Hay argues that market shares may provide more effective insight into market power than the Lerner Index. Returning to his hypothetical involving the Washington D.C. restaurant, Hay contends that if the restaurant had a low market share in a differentiated product market, that would demonstrate that its ability to set price significantly above marginal cost was not due to the absence of competition or high entry barriers.(36) According to Hay, "[t]his suggests that market shares should not be treated merely as a proxy for a direct evaluation of market power. Rather, the ability to price above marginal cost should not be considered antitrust market power unless it is attributable to an absence of competition as indicated by a substantial market share (although it must be acknowledged that, to some extent, this approach simply shifts the battle to one of market definition)."(37) Hay also argues that market share calculations permit courts and agencies to determine how many sales the defendant will lose if it raises prices. The greater the firm's market share, the less likely that other firms will be able to expand production to defeat the unilateral price increase.(38)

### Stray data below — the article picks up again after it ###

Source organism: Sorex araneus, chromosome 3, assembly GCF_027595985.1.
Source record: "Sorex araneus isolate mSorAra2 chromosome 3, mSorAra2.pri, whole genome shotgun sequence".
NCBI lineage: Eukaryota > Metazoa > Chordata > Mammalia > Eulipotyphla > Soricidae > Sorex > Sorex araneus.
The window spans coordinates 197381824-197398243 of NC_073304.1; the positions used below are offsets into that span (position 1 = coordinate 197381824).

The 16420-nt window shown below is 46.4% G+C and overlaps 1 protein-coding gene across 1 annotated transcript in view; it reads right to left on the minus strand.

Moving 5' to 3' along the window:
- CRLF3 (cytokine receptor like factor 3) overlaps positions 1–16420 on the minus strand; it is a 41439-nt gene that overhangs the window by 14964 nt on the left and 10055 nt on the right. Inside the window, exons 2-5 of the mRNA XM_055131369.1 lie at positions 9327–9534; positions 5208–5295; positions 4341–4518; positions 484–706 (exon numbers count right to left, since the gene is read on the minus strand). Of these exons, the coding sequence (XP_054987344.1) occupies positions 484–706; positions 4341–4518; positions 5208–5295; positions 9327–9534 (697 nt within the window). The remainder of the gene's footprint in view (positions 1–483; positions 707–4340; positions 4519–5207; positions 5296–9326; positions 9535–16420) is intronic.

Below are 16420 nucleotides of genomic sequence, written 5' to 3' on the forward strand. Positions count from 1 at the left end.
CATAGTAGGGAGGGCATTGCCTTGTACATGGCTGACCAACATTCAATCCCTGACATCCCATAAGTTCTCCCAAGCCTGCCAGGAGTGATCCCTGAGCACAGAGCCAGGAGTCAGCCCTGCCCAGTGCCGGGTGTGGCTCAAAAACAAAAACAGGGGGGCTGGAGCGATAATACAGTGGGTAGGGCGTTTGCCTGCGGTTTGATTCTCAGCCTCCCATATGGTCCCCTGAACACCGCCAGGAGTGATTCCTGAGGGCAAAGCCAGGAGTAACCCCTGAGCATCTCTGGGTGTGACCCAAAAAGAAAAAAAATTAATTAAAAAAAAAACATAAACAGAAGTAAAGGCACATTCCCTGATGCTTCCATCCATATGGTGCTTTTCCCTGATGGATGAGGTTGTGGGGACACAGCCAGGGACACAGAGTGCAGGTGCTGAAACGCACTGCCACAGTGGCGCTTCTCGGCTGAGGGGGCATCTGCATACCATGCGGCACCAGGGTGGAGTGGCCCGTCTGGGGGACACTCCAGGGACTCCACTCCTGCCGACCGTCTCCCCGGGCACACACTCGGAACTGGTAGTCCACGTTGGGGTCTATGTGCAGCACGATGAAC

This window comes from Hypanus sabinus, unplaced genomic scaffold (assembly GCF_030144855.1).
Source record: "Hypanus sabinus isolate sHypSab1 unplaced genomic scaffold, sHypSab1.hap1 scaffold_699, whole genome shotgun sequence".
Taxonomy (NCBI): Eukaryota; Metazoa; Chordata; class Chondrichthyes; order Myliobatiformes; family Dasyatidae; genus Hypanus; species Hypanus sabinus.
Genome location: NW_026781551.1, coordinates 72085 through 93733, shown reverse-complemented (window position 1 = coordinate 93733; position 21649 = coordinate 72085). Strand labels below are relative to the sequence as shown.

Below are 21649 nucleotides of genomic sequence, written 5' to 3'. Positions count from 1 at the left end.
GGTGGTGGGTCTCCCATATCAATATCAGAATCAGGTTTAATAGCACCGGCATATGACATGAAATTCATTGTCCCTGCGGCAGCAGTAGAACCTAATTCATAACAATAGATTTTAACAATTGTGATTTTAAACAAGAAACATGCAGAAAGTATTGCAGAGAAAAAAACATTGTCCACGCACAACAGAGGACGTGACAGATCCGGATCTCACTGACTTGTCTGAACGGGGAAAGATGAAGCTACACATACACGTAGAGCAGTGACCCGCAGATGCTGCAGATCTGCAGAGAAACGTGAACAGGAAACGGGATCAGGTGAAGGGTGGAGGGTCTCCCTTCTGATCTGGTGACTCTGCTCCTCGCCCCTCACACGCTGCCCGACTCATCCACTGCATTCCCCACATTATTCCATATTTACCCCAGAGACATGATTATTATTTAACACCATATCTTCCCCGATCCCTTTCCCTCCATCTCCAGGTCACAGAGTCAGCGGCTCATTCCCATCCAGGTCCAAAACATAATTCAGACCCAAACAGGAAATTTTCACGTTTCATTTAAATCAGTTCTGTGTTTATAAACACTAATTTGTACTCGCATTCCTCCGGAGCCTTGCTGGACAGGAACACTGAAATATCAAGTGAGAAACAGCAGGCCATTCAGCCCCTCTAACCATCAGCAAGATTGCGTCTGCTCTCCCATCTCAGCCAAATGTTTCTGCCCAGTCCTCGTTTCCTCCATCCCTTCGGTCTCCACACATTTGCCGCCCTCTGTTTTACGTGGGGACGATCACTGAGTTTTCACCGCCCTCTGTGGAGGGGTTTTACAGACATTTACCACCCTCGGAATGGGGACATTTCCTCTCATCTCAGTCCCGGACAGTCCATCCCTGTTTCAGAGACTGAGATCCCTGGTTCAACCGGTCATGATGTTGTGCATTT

But market share analysis has attracted its share of criticism as well. Some critics contend that because market share calculations require product and geographic market definitions, they can become complex and expensive undertakings. Other critics charge that market share analysis may not produce accurate insights into market power. If product and geographic markets are defined too broadly, market shares will underestimate the firm's ability to raise or maintain prices above competitive levels in the relevant market.(39) Because market shares are based upon historical data, some argue that they may be less useful in analyzing potential competitive effects in volatile or dynamic markets.(40) Others argue that historical market share data may not reflect the ability of actual and potential competitors to increase production in the relevant market through expansion or entry.(41)
Variations in three factors -- fringe output (including new entry), supply substitutability, and elasticity of demand -- can result in dramatically different inferences that could be drawn from market shares. Landes and Posner demonstrate that differences in supply and demand elasticities can allow two firms with very different market shares (one with 23%, the other with 61%) to set price 20% above marginal cost.(42) According to Landes and Posner, market share calculations based upon capacity will be more accurate than revenue-based measures because they will incorporate supply substitutability and expansion.(43)
C. HHI Analysis